Pejo language

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Pejo is a language spoken on the islands of Laba. It is descended from Tapilula.

See Tropical Rim, as the sound changes listed here are nearly identical.

The one difference is likely something I came up with after I abandoned this project.


This can be repurposed for 15N/0W empire, amade, as the ancestral language of all Tarpabap people who lived on their own. It is actually more closely related to Andanese than to Gold.

Laba will simply use Dreamlandic.

Tapilula (0) to proto-Pejo

See page history for script order.
  1. The accent pattern involved in certain infixes with accented schwa switched to favor the following vowel. e.g. ăpo "field", apə̀ho "field (possessive) became /ăpo apəhò/.
  2. The "labial" vowel ə disappeared, syllabified nearby consonants or turned to i if the nearby consonants were not possible to become syllabic. Note that it never occurred after labialized consonants. Sequences such as /pəh/ collapsed to form aspirated consonants, though these behaved as clusters.
  3. Tautosyllabic vowel sequences òi ài èi converged to ē. This did not affect syllable-straddling words like /tùya/. Likewise, èu àu òu in the same environment converged to ō.
  4. Duplicate vowel sequences àa èe ìi òo ùu shifted to long vowels ā ē ī ō ū. But the same sequences with the opposite tone pattern did not shift.
  5. The sequences ṁg ṅg ŋ̇g shifted to ṁb ṅd ŋ̇ġ.
  6. The velar fricatives g gʷ shifted to Ø w.
  7. The labialized consonants tʷ dʷ nʷ shifted to kʷ gʷ ŋʷ.
  8. The labial fricative f shifted to h.
  9. The velar ejective shifted to g.
    This should probably be conditional, and it might shift /p t/ > /b d/ as well.

Daughter languages


Labials:     p  b  m  w
Coronals:    t  d  n  l
Palatals:             y
Velars:      k  ġ  ŋ  h  
Labiovelars: kʷ ġʷ ŋʷ hʷ


While one might expect a pushchain sound shift of /b d ġ/ > /p t k/ > /f s x/, this never happened in any of the descendants because the parent language's voiceless stops were more common than the voiced stops, which would mean a language undergoing this shift unconditionally would then have more fricatives in its words than stops. However, this shift did not even occur conditionally, either. Instead, some languages changed the voiced stops /b d ġ/ into voiced fricatives /v z g/, which then in most branches became voiceless /f s x/.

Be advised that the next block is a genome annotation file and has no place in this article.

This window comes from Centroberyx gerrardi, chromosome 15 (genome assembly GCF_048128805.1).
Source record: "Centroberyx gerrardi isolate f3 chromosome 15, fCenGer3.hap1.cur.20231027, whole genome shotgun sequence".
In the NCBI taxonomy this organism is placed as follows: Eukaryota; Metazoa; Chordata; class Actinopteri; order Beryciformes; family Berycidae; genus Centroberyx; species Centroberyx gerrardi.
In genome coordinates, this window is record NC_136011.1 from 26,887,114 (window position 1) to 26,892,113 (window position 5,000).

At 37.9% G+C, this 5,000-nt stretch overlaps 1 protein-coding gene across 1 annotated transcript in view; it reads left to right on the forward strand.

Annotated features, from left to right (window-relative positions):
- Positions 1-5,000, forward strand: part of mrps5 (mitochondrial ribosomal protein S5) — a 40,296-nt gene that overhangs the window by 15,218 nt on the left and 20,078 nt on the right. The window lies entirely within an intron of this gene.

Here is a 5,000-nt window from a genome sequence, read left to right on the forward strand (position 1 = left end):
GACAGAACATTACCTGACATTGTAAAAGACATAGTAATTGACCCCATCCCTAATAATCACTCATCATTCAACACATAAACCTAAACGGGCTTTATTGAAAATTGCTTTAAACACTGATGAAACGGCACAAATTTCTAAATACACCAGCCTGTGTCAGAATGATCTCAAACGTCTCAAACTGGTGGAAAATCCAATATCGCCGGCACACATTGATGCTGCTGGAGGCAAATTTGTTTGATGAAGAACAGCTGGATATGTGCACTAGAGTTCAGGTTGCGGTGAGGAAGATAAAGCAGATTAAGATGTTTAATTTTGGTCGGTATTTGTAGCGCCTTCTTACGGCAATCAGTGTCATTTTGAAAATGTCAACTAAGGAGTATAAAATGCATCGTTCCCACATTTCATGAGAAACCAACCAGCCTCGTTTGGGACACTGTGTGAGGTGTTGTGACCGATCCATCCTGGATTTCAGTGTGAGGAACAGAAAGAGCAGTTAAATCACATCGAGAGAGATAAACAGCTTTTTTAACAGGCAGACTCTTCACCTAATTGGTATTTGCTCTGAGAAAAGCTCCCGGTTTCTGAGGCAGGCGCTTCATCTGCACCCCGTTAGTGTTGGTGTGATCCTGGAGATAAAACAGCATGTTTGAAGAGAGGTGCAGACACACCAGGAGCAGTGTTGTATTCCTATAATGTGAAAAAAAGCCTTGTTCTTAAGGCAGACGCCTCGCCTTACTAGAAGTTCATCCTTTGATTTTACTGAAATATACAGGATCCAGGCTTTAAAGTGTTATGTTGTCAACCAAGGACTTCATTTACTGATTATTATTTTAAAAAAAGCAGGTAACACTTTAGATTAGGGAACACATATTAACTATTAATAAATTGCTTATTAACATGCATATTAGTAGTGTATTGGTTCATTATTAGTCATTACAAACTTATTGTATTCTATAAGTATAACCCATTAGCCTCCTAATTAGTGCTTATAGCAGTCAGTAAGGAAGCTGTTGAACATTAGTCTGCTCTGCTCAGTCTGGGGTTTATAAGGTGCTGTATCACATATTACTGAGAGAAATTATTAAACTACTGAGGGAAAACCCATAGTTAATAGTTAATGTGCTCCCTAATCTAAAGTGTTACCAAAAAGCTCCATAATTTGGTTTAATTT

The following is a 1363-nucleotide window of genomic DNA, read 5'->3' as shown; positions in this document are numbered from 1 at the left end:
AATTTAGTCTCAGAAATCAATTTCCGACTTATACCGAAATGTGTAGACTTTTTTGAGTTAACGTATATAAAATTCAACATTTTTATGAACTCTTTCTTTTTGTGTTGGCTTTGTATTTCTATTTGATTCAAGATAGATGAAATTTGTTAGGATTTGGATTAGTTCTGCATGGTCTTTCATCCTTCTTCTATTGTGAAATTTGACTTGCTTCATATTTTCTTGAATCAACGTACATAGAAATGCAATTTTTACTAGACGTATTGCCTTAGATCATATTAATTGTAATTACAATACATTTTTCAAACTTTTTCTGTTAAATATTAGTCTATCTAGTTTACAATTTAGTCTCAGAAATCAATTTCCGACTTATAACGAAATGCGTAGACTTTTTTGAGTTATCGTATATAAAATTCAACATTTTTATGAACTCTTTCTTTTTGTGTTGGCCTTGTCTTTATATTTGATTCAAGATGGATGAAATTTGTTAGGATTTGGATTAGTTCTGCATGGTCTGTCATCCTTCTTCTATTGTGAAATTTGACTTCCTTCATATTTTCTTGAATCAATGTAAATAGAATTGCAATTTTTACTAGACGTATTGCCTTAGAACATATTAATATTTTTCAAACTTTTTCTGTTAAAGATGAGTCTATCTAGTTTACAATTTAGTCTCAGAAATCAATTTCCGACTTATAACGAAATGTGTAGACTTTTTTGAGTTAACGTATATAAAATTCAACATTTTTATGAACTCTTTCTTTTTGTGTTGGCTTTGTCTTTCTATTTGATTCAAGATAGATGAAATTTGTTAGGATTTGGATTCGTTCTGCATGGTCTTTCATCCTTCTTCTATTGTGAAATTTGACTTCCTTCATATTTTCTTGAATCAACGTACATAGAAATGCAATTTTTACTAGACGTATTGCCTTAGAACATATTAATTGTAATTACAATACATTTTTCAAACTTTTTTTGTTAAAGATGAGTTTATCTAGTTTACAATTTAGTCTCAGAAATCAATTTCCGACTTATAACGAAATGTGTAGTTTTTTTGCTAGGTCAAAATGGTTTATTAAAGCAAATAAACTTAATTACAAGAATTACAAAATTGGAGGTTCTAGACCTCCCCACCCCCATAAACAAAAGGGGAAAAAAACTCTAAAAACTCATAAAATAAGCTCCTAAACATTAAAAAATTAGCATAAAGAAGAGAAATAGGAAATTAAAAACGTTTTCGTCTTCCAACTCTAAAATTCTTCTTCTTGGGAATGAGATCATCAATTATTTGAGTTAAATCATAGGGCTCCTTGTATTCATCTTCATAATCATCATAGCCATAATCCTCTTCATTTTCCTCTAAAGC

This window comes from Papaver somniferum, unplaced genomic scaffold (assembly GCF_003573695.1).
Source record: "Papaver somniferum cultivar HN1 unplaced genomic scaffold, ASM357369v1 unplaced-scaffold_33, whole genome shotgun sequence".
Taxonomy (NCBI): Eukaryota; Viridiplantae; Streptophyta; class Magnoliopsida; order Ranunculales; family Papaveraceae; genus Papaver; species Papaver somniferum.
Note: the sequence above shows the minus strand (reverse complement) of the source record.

UPDATEL: perhspa /d t/ > /tt s/ after a high tone? but this would mean all frics are intervocalic.

Daughter language 1

No fricatives evolve.

  1. High tones ---> /ʔ/ at end of syllable.
  2. /ʔ/ + stop ---> geminate stop.
  3. voiced geminate ---> voiceless geminate.
  4. /ʔh/ > /kʰ/. (Probably not contrastive with /k/.)
  5. Syllabic nasals deleted: ṁ ṅ ŋ̇ ----> /məm/, /nən/, /ŋəŋ/ if a vowel follows, and just /mə nə ŋə/ if not. If surrounded by consos on both sides, all ---> ə.

"Try to find a path to /s/, but if none appears, head on down the path that leads to /r/ instead."

This sound change list is much too short to encompass the ~3500 years needed to get to "Laban", but if it were taken as complete, the name of the military leader Demofos would appear here as Dehòko.

Daughter language 2

P   b  ?  mb ?
B   b  ?  mb ?
T   t  s  nt ?
D   d  t  nd ?
K   k  ?  ŋk ?
G   ġ  ?  ŋġ ?
Kʷ  p  ?  mp ?
Gʷ  b  ?  mb ?

Labiovelars take all other labialized consos with them. ə > 0. No geminates, probably no tones.

Daughter language 3

Here the language splits into daughters, but even so, there is one branch that is politically powerful and is the language called "Laban" by outsiders. (For comparison, imagine if Swahili or perhaps Arabic was called "African".) However, it will be referred to as Pejo here, the name of the tribe that spoke it.

  • possibly /b d ġ/ > /v z g/ > /0 z 0/ > /0 s 0/. This creates an /s/, and gets rid of the "unwanted" consonants that would be rare for the geographical area Pejo is in. /v/ might cause labialization of the preceding vowel before it disappears, as happened in the parent language of Tapilula. Thus this is a repeating sound shift. If /v/ disappears, it probably takes /w/ with it. /s/ is probably [c] after a high tone.
0  p  m  w  t  n  s  l  y  k  ŋ  h   
ʔ  pp mm pw tt nn c  tl ć  kk ŋŋ kʰ  
actually this is unlikely since there is no final nasal.

Voiced stops might also obey this rule, changing into voiceless stops instead of /0/ and then /ʔ/.